Does your firewall rulebase remind you of that drawer in your kitchen where you throw all sorts of miscellaneous junk but can't ever seem to find anything? If so, you're not alone.
A recent survey of firewall administrators revealed that 49 percent feel that it is likely their rulebases contain undetected errors. Depending upon their severity, the consequences of these errors might range from an annoyance to a serious security risk .
Firewall configuration errors come in a variety of forms, ranging from simple typos made by administrators entering the firewall rules to orphaned rules that point to decommissioned systems. It’s important to examine the classifications of firewall errors and their impact on your security posture and find ways to resolve this problem in your organization.
One of the most common errors found in firewall rulebases is the orphaned rule. These rules occur when system administrators request a firewall rule to allow access to a service and then later decommission the service without requesting the removal of the rule. This is a very common occurrence, as administrators always remember to ask for a rule when they need one (otherwise their service won't work), but often forget to request the removal of a rule when a service ends because there are no adverse consequences.
Many rulebases contain promiscuous rules that allow more access than necessary. Often, administrators create these rules as part of a troubleshooting process — to eliminate the firewall as the source of a problem, they simply create a rule that allows all traffic to pass to the affected system. This is a clear security concern, as it violates the principle of least privilege by allowing unnecessary access to the system. In fact, it's the equivalent of placing the affected system outside of the firewall.
Redundant rules perform no function whatsoever and clutter your rulebase unnecessarily. They occur when two or more rules allow the exact same access to a system. These occur frequently in large firewall rulebases when administrators fail to check whether a rule already exists before creating a new entry in the rulebase.
Similar, but more troublesome, are the shadowed rules that occur when a general rule positioned high in the rulebase (such as "allow HTTP access to all servers in the DMZ") preempts a more specific rule positioned lower in the rulebase (such as "deny HTTP access to DMZ server X"). If both rules specify activity that is allowed, shadowed rules are an innocuous annoyance. However, if the shadowed rule is meant to deny access to a particular system, the improper order creates a serious security risk by failing to implement your desired security policy.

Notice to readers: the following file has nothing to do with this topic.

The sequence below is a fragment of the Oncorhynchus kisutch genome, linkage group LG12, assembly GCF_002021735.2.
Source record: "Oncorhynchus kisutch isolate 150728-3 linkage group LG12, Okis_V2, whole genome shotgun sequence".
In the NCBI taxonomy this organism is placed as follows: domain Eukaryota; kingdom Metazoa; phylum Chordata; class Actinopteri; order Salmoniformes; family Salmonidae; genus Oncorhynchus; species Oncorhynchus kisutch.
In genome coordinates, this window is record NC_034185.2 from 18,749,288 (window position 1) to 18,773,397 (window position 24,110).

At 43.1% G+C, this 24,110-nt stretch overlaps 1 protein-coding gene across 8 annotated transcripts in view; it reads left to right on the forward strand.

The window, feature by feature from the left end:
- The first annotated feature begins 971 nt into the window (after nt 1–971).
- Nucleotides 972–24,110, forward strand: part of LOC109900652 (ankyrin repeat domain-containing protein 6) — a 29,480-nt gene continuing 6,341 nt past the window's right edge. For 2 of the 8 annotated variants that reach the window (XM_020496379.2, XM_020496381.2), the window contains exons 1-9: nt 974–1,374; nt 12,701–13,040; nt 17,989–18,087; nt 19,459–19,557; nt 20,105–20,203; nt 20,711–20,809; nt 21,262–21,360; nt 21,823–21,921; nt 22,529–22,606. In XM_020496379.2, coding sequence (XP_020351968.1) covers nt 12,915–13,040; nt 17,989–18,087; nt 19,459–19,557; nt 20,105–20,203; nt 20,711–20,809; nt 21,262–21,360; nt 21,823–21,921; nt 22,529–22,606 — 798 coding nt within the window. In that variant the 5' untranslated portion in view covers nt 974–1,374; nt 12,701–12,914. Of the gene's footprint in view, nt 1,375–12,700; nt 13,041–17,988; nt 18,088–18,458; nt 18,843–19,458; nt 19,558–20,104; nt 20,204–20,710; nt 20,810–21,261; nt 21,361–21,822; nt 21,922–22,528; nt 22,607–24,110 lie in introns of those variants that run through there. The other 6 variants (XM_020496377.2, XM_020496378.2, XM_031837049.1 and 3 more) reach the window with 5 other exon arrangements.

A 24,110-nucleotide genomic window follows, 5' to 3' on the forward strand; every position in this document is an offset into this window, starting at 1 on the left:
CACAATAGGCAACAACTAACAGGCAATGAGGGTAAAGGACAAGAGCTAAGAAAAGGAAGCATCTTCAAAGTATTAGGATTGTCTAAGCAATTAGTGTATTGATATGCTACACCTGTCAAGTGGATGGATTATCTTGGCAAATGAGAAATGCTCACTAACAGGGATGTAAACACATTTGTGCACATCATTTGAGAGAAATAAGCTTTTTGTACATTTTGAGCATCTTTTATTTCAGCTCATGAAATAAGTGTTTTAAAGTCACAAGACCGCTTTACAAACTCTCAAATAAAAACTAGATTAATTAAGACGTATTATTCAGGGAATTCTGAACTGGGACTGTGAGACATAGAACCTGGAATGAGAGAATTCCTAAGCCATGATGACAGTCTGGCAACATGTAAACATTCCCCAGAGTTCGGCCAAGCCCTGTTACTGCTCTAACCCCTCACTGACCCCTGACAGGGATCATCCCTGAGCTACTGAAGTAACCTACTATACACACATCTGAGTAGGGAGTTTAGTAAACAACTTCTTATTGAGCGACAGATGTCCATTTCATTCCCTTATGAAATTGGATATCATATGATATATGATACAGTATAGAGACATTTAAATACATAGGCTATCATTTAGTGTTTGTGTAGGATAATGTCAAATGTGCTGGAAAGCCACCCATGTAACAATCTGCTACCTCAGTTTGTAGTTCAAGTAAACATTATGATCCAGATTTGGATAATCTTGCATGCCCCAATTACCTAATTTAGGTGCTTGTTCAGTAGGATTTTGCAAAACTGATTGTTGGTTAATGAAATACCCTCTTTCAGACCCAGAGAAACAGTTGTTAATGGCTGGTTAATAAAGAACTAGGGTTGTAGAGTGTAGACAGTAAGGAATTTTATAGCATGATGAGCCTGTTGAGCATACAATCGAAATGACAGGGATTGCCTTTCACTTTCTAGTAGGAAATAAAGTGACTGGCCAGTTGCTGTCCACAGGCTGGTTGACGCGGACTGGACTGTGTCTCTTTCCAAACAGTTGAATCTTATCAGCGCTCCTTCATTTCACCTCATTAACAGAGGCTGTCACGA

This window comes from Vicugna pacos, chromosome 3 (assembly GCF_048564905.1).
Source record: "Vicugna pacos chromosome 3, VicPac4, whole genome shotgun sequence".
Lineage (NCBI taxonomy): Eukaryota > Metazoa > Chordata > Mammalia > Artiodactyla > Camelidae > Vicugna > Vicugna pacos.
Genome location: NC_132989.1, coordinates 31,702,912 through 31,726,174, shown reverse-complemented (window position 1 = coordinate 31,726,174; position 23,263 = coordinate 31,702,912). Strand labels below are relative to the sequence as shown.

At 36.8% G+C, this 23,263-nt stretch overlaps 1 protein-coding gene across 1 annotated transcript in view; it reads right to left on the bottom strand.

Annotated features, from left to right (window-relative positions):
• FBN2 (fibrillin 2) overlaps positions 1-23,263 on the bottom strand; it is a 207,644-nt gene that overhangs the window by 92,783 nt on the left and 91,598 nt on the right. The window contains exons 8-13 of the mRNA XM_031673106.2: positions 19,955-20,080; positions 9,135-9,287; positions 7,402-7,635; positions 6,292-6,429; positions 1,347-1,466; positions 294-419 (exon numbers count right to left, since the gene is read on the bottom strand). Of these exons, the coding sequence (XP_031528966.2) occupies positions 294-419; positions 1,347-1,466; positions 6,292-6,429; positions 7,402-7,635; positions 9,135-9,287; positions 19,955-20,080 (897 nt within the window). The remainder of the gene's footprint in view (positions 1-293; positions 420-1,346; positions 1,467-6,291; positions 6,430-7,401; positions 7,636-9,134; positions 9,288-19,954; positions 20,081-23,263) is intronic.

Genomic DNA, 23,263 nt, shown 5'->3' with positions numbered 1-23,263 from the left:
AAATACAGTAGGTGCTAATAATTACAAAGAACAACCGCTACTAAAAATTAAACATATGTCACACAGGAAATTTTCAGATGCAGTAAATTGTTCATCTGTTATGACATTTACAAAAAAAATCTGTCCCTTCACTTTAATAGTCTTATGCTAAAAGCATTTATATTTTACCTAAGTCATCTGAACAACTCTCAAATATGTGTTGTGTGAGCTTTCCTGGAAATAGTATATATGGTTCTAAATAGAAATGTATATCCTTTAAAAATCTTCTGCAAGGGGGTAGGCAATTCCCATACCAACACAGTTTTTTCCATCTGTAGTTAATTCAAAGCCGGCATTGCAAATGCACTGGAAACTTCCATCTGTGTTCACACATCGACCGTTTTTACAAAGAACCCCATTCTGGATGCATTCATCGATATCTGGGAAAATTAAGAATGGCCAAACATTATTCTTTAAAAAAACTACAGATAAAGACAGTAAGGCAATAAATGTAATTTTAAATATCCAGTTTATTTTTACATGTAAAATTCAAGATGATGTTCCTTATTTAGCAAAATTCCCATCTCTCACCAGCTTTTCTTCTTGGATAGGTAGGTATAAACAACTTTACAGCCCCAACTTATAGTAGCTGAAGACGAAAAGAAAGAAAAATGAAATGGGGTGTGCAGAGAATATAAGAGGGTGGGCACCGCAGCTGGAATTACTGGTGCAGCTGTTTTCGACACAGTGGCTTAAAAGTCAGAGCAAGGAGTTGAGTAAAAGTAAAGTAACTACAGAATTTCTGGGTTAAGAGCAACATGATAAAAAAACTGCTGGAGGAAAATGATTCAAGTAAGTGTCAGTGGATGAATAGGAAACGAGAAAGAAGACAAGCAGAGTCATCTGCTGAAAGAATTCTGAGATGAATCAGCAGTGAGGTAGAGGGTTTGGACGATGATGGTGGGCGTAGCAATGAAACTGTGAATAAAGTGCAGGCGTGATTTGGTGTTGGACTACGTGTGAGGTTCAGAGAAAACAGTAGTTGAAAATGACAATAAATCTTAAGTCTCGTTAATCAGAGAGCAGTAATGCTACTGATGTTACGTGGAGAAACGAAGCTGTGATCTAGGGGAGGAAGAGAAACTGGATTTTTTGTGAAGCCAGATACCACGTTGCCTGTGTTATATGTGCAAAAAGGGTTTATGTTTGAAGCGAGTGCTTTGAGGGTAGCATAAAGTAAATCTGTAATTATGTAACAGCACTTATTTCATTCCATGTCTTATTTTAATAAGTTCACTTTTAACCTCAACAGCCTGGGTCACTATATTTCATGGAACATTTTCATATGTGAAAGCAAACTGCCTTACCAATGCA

At this point, you might ask yourself: "What's the big deal about all of these errors? Most of them just involve rules that aren't needed but don't create much risk." That's an understandable but dangerous view. In fact, erroneous rules can introduce significant risks to an organization, both directly and indirectly.
In the case of promiscuous and shadowed rules, the risk is clear. These types of errors can create significant direct risk to an organization by allowing unintentional access to systems in your environment. In the worst case, they might negate large portions of your intended security policy. The discovery of these errors is cause for significant alarm and immediate action, including a security assessment of the systems impacted by the error.
The unmanageable size of many rulebases is directly attributable to orphaned, shadowed and redundant rules cluttering their contents. One organization with a rulebase topping 700 entries recently discovered that more than 40 percent of the rules were never triggered. This makes the job of the firewall administrator much more difficult.
As a rulebase grows, the difficulty of maintaining it increases disproportionately. It's considerably more difficult to maintain a 400-rule firewall than a leaner one containing only 50 rules. In fact, the bloating presence of these errors makes it more likely that even more errors will accumulate because administrators might have a hard time determining whether a requested rule already exists and so might add redundant rules to the firewall.
Fixing problems in your firewall rulebase isn't a glamorous task, but just like cleaning out your kitchen drawer, it's certainly possible. Once you've tackled the problem, you'll be glad that you invested the time.
Unfortunately, like any spring cleaning project, scrubbing your rulebase is not a terribly exciting exercise. It can be tedious work requiring a careful eye. Some common techniques include:
Once you've cleaned up your rulebase, make a resolution to stay on top of it and prevent it from turning back into a state resembling that kitchen drawer. You might want to put a recurring reminder on your calendar to prompt you to perform a rulebase review  and rerun your automated analysis. Good firewall rule hygiene leads to happy firewall administrators.